Hi all. Barb here. I am in Book Jail. Book Jail is the place where writers must go when they have an imminent deadline (mine is June 1) and they have been bad, procrastinaty writers and are behind. Book Jail is a terrible place, where the writer is forced to feel sorry for herself and ask whiny questions like, “Why can everbody go out to dinner except me?” “Why can everybody go to the movies except me?” and, increasingly, as the weather improves, “Why is everybody outside except me?”
So, long story short, I’m rerunning a blog post past about the many rituals of opening up our Maine house every year. Enjoy.
For me, one of the joys that comes with seasonal home ownership is opening the house in the spring and then closing it again in the late fall. These mirror-image rituals mark the passage of the seasons and I find great comfort in their familiarity.
The Plumber: A few weeks before we plan to return, our first call is to Bill, our plumber. “This is Bill the plumber,” his answering machine says. “I’m not taking any new customers.” This has been Bill’s standard greeting for as long as anyone can remember. Non-New Englanders might find it a little abrupt or discouraging. Or, they might think it crazy to turn down potentially lucrative new business before you’ve even heard what it is. But this is just the Maine way. Take as much work as you can do well, leave the rest for others, and don’t pussyfoot around about it.
Fortunately, we are not new customers. In fact, Bill is the only person on the planet who knows his way around our ancient plumbing system, so I forge on. I tell him the date we plan to come up and ask him to coordinate with the town to get our water back on. The first indication I’ll get that the work has been done will be a bill from the town followed, a couple of weeks later, by an invoice from Bill. During this entire exchange we will never have spoken. It’s not that we don’t know Bill. Over the summer something is bound to require his attention (see ancient plumbing above), but our opening up ritual requires no live conversation between us.
The Cable Company: The next call is to the company that supplies our TV/internet/phones asking that we be taken off suspend and service restored. To accomplish this, I must imitate an 80+ year-old woman and keep my mother-in-law’s social security number at the ready so I can prove I am actually her. When we bought the house from my mother-in-law, we naturally took over payment of the utilities. Things went along fine when our cable was supplied by Adelphia, but then Time Warner bought them and had grave, grave misgivings about my husband or me making changes to the service.
“But we pay the bills,” my husband objected. “Oh, we let anyone pay the bills,” the customer service lady cheerfully responded. “You just can’t change the service.” Our choices, she told us, were to pay stiff fees both to close down my mother-in-law’s service and to initiate our own (despite the fact that no one at the cable company would have to leave their offices to accomplish this) or to drive to Rockland or Augusta, each more than an hour away, and present our drivers’ licenses to prove who we are. She never could explain how proving who we are would allow them switch the service away from my mother-in-law, so wary of a long drive with no results, we instead resort to subterfuge. I suspect I sound more like someone in a Monty Python skit than an actual eighty-year-old, but whatever makes Time Warner comfortable.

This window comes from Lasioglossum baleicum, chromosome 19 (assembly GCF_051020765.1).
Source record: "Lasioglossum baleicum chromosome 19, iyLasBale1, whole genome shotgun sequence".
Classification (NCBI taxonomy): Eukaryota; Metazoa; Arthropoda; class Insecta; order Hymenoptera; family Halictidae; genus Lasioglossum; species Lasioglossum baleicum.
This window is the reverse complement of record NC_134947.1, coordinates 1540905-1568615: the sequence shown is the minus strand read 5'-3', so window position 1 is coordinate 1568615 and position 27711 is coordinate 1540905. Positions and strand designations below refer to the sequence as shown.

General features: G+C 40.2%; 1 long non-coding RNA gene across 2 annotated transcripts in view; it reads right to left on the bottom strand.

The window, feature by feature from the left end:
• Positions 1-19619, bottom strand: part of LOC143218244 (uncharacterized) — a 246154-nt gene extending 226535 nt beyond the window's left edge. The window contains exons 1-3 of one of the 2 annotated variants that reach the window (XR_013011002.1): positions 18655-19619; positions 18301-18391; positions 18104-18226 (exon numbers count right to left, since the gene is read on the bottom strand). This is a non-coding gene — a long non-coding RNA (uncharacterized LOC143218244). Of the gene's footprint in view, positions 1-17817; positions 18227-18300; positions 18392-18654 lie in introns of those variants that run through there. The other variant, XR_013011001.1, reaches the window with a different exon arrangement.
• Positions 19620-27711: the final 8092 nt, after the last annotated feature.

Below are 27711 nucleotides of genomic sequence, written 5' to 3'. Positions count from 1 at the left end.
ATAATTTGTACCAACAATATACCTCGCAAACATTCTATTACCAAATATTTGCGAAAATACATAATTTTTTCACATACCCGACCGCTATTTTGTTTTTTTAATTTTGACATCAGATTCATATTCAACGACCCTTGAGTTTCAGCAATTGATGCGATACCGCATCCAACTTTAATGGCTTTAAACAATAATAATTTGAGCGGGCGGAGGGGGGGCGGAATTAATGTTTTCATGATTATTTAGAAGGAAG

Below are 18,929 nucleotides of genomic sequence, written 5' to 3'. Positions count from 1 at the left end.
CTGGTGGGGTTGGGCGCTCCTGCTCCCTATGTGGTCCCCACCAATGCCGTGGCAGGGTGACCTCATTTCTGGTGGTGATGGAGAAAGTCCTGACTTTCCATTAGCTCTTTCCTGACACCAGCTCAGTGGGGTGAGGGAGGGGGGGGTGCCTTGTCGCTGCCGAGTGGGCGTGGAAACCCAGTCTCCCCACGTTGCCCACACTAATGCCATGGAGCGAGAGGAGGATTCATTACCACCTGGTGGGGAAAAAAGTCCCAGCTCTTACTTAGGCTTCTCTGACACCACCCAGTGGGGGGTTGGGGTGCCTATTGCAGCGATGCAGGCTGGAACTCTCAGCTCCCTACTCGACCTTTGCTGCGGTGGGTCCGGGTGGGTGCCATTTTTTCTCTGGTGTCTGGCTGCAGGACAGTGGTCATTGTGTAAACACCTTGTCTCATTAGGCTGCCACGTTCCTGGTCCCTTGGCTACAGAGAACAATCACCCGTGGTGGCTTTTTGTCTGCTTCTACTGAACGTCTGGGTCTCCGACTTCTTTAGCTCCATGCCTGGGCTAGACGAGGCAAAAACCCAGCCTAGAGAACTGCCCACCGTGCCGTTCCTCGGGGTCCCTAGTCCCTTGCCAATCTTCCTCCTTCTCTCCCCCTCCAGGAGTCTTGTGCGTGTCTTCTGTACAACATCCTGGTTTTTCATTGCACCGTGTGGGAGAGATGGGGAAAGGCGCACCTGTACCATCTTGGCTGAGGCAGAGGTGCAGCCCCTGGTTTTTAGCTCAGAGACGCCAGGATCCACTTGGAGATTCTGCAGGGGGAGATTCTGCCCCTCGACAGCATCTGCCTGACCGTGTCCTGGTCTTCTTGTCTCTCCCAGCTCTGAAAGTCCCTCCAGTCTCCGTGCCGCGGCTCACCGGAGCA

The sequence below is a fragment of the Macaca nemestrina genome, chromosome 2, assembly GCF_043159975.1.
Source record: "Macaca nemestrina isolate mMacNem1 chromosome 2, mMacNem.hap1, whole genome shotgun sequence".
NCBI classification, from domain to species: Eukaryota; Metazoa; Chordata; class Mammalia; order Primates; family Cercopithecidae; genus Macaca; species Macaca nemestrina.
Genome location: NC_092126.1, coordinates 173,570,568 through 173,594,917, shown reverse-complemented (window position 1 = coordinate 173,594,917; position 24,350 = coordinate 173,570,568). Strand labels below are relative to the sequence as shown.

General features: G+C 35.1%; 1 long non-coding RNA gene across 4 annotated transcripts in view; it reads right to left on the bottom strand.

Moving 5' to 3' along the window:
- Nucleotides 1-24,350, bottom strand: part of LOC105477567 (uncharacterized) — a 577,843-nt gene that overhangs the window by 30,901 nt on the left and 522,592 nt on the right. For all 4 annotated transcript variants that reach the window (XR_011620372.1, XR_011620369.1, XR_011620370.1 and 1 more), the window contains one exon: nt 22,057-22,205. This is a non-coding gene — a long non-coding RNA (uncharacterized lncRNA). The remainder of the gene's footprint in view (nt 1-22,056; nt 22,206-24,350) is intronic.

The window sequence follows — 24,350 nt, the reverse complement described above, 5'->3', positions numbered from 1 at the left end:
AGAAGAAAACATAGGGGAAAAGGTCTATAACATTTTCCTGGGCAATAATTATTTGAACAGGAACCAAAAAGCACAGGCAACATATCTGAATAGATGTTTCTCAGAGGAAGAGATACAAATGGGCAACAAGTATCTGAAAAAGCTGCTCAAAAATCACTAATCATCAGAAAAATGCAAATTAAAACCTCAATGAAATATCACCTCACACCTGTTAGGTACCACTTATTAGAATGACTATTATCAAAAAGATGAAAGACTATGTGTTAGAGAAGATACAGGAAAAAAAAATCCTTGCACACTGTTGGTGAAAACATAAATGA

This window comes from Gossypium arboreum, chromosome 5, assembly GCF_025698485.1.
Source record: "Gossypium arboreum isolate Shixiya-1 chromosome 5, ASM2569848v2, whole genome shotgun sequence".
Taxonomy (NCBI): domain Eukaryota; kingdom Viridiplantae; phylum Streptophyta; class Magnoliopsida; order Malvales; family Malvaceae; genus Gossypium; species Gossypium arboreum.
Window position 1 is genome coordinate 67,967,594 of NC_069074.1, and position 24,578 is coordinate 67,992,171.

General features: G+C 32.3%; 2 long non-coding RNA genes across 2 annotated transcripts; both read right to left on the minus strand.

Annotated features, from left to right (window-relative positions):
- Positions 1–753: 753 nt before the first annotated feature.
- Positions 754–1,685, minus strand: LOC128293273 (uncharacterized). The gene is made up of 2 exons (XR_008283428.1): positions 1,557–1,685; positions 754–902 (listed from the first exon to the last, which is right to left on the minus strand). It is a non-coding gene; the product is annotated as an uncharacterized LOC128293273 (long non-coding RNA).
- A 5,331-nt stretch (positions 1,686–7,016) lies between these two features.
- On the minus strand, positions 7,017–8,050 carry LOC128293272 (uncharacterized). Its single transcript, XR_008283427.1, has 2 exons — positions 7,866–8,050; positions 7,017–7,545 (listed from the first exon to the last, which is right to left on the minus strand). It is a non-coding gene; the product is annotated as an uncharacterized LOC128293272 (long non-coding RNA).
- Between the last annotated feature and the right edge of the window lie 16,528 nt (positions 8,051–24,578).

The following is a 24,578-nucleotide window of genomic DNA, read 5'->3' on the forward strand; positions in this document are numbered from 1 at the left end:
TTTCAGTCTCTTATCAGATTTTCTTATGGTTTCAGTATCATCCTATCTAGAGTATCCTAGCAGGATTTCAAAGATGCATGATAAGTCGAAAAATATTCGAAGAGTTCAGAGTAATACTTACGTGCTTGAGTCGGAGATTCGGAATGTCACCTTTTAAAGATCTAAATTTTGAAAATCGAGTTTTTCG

Three Inspections: So all is ready and we’re actually coming up. This year we attended a beautiful wedding in Portland on Saturday and stayed overnight at the home of fellow Maine Crime Writer Lea Wait and her husband Bob on Sunday. We talked for hours about writing, art, politics, old houses and Maine. It was such a great time. Then on Monday, we jumped into our car, drove to our house and began our ritual three inspections. The House, The Garden and The Town: What survived and what did not over the winter? Honestly, we are as disappointed when a favorite breakfast place doesn’t make it through winter as we are when we find our back steps didn’t, either.
Settling In: Putting out the porch furniture, stocking the refrigerator and cupboards, opening the shades, airing out the rooms.
Meeting with Stan: After we list the repairs needed, we meet with “our guy.” This is the guy every seasonal resident needs to hook them up with all the other guys in the area who fix stuff. Our guy happens to be a Stan. We know he’ll tell everyone we’re helpless as kittens but we don’t interfere too much and pay on time, so that’s fine with us. Stan has a list of his own of things we must do, and painting is always on it. Owning a wooden house by the water is a bit like owning the Golden Gate Bridge. Some part of it is always being painted. This year we’re lucky, it’s just the porch steps.
Living Life: Writing in the alcove with a view of the harbor, barbecuing dinner, waiting for our son and daughter-in-law to arrive for the long weekend.
It’s great to be back.